“Let’s Take A Ride” represents all of the different elements of funk Brian Culbertson listened to coming up in a single song. It has the hand claps and guitar sound of the Minneapolis sound. There’s also the electric synth bass of P-Funk and spin offs such as Zapp. There’s also the singing,rhythmic horns of James Brown and Sly. Yet at the same time,Culbertson’s melodic piano also finds a home in this hard groove mix. Really goes to show how funk is still a wonderful rhythmic blanket for jazz musicians to solo in. Especially when its in its most organic and vital forms.

 

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Anatomy of THE Groove: “Florida Room” by Donald Fagen

Donald Fagen was said to have had a case of writers block after his 1982 album The Nightfly. In fact,it wouldn’t be for another decade until he began writing for his follow up solo album entitled Kamaliriad in 1993. The album is for all intents and purposes a Steely Dan record-with Walter Becker featured on bass and lead guitar on most of the songs. The album lyrically picked up on its predecessors reflection on youth to showcase a more middle aged perception. Musically speaking,the album is instrumentally modern for the time but features a lot of songs based heavily in early/mid 70’s funk.

Conceptually the liner notes describe the album as having the loose concept of a man taking a road trip in a new car at the turn of the millennium called a Kamakiri,which is steam powered and actually has a GPS type device in it. So on the most basic level Kamakiriad is a lyrical travelogue-set in that always cryptic Donald Fagen lyrical approach. Its an album that I’d heard played by my family many many times after it came out.  Of course one song leaped out at me seventeen years later while celebrating my 30th birthday with my family in Tampa/Clearwater. The song is appropriately entitled “Florida Room”.

A grooving,percussion accented beat starts off the song with a fanfarring,melodic horn chart with the electric piano and bass playing the different changes for a two bar intro. Than Fagen’s processed Fender Rhodes piano chimes in with a warm,bouncy roundness as the drums and rhythm guitar all take on a brightly melodic,funky shuffle. The female backup vocals on the chorus plays call and response with the horn charts-whereas Fagen’s vocal on the refrains are accompanied most heavily by the processed Rhodes. After a bridge where the horn charts solo,the chorus repeats as the song fades out.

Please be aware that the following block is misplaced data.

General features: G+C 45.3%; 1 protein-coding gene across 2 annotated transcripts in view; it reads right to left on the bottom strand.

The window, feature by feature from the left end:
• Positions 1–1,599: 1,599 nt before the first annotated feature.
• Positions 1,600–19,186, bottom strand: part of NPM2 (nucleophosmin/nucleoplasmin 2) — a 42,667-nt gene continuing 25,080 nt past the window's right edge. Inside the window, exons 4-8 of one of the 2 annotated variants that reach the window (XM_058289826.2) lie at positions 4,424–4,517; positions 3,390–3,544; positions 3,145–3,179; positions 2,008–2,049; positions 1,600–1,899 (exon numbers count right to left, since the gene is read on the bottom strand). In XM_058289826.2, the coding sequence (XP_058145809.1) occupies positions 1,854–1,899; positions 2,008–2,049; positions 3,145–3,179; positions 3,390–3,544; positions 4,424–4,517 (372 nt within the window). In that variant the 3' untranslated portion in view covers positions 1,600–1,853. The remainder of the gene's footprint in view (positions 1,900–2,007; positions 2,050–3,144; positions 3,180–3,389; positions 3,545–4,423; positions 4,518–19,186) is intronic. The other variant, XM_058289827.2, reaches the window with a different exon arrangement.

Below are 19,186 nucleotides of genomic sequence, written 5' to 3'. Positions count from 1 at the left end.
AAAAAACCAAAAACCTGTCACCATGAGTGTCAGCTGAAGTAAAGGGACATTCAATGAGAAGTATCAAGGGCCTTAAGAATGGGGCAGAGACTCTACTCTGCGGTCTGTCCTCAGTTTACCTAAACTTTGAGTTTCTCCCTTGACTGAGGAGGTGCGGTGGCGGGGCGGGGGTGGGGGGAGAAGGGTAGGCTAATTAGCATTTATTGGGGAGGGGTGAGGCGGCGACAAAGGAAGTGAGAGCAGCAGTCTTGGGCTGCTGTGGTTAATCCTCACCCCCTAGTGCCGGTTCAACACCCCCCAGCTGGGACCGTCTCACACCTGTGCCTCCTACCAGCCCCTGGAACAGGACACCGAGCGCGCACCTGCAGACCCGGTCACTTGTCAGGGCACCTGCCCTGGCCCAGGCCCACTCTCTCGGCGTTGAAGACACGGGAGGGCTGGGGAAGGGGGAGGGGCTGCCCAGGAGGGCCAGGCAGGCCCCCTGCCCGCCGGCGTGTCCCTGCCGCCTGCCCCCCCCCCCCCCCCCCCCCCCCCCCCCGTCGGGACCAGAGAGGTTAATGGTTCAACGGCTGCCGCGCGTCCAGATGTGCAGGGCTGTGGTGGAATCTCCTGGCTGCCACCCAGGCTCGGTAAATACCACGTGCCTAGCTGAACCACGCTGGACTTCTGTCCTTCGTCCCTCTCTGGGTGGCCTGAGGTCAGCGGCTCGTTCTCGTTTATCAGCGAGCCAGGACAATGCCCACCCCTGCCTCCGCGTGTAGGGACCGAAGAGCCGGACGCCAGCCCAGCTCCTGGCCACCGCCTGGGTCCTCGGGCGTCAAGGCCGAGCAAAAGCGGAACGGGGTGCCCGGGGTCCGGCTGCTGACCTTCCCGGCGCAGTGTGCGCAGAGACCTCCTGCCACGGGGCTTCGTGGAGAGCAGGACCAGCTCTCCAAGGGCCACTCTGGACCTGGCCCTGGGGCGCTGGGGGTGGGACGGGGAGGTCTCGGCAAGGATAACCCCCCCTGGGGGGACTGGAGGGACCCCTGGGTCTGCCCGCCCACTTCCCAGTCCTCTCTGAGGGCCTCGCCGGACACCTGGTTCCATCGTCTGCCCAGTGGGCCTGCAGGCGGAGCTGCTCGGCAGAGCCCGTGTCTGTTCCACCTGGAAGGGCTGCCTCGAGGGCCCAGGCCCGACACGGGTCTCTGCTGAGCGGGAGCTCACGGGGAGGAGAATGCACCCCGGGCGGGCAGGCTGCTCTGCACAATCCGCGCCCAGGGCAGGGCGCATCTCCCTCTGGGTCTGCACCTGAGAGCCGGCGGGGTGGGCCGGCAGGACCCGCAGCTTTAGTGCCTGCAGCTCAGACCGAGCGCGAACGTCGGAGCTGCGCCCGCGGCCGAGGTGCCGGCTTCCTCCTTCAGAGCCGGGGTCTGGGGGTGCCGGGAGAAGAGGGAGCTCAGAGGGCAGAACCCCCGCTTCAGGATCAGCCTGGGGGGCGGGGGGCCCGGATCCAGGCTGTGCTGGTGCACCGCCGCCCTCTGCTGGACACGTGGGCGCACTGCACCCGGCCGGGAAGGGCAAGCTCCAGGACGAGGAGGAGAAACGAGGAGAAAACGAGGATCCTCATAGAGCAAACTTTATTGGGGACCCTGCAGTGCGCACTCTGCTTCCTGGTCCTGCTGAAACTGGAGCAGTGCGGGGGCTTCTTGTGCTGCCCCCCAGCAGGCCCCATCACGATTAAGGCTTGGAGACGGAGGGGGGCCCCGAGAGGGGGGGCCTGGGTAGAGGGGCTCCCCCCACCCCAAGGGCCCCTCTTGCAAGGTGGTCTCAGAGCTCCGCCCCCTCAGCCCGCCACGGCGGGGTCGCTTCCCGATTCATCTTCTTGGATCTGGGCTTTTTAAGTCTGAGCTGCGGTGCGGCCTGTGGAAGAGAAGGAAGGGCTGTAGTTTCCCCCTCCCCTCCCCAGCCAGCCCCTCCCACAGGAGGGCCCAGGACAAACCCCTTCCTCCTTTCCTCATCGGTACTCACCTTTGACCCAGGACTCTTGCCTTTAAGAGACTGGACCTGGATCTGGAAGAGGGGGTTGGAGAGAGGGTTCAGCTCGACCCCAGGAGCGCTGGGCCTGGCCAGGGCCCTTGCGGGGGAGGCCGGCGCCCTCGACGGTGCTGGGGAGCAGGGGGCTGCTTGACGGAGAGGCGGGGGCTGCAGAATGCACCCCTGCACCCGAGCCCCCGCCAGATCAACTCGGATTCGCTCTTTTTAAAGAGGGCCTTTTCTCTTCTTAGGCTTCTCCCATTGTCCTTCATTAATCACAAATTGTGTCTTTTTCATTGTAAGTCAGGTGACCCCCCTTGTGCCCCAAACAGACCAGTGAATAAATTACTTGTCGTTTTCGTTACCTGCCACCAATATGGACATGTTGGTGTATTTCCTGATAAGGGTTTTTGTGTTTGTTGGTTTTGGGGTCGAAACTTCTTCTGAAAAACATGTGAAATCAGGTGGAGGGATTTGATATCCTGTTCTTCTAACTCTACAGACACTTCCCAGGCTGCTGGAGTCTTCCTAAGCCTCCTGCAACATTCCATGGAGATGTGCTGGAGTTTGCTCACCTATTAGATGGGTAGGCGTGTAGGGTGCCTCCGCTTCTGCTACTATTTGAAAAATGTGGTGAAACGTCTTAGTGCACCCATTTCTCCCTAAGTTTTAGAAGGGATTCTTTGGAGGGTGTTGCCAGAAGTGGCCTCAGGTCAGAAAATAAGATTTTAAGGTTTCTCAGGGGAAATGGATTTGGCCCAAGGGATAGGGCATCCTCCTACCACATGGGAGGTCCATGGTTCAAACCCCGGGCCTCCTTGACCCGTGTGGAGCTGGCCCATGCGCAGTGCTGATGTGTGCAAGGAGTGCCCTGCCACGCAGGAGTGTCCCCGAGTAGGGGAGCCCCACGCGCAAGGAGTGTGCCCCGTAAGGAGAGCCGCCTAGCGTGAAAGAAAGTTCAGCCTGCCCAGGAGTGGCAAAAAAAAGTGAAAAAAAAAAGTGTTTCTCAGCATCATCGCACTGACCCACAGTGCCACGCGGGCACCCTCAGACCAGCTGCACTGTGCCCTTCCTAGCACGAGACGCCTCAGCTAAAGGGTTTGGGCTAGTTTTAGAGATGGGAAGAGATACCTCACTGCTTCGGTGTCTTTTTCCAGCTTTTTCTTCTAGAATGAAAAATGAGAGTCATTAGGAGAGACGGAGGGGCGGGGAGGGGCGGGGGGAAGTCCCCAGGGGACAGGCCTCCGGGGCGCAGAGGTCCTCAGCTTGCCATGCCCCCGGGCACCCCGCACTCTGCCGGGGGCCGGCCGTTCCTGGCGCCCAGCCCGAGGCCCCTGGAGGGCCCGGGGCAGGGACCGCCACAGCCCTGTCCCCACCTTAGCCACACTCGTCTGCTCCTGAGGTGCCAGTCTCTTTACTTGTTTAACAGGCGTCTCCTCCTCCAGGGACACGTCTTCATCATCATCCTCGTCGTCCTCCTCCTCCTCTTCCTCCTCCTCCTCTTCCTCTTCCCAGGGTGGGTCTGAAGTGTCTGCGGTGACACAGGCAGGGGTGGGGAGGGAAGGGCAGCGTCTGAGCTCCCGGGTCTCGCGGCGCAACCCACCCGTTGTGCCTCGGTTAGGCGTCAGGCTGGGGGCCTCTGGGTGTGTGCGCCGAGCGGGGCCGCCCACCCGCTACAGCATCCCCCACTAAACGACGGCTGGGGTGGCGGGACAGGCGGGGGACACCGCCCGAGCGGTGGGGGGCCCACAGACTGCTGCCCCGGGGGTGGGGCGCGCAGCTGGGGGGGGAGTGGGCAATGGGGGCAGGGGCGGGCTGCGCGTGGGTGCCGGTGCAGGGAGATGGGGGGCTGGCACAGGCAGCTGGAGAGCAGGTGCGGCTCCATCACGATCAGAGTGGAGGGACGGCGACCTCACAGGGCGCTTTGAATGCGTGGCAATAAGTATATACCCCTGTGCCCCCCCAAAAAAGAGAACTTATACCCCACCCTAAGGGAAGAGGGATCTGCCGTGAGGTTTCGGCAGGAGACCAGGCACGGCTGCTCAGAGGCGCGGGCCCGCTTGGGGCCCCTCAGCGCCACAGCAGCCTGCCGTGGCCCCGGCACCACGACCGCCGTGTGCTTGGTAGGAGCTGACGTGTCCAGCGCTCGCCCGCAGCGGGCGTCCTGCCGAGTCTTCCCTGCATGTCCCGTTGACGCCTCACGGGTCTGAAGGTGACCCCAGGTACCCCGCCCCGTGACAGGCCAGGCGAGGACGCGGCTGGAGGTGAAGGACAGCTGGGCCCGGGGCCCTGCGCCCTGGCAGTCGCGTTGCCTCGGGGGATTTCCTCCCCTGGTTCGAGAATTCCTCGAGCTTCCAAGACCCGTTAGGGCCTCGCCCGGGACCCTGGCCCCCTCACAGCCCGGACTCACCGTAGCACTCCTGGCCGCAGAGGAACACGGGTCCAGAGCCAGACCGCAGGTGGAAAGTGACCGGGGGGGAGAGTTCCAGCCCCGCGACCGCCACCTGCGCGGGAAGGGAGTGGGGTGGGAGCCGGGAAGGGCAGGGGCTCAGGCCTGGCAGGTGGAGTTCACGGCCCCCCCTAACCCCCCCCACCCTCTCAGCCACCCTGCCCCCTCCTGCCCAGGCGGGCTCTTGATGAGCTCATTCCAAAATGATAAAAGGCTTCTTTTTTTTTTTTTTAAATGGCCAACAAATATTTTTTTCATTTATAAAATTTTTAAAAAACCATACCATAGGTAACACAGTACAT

“Florida Room” might be one of the most under sung songs in the Donald Fagen/Steely Dan cannon of music. The bouncing shuffle,melody and rather happy sounding romantic lyrics have a soulful funkiness reminiscent of what Joe Sample might’ve gotten on songs by the Crusaders. Yet with the bop jazz style chordal changes and Fagen’s trademarked processed Rhodes piano,that Steely Dan sound is the dominating one. Since both groups mentioned came from similar places musically,”Florida Room” is a reminder of how 70’s style jazz/funk could remain relevant to the early 90’s almost totally uncut.

 

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Anatomy of THE Groove: “Two In Love” by Midnight Star

Midnight Star are a band who represent something that this blog was founded on: showcasing unexplored directions in artists/bands music. One of the things about a lot of the early to mid 80’s electro/boogie funk bands is that many of the bands who helped developed it didn’t begin their careers doing that. Midnight Star are a prime example of this. The band formed in 1976 at Kentucky State University by the horn player Calloway brothers Vincent (who celebrates a birthday today) and his brother Reggie-along with singer Belinda Lipscomb.

When the band released their first album The Beginning Solar in 1980,they had a completely different sound than the more electronic grooves they’d start to develop by their next album in 1981’s Standing Together. Their sound on this debut was based around the horns in mid/late 70’s funk style-showcasing a very live instrumental sound with strong songwriting and brightness.With the exception of one song produced by Leon Sylvers,the rest of the album was handled by Harvey Mason. Including my favorite song on it in the closing track entitled “Two In Love”.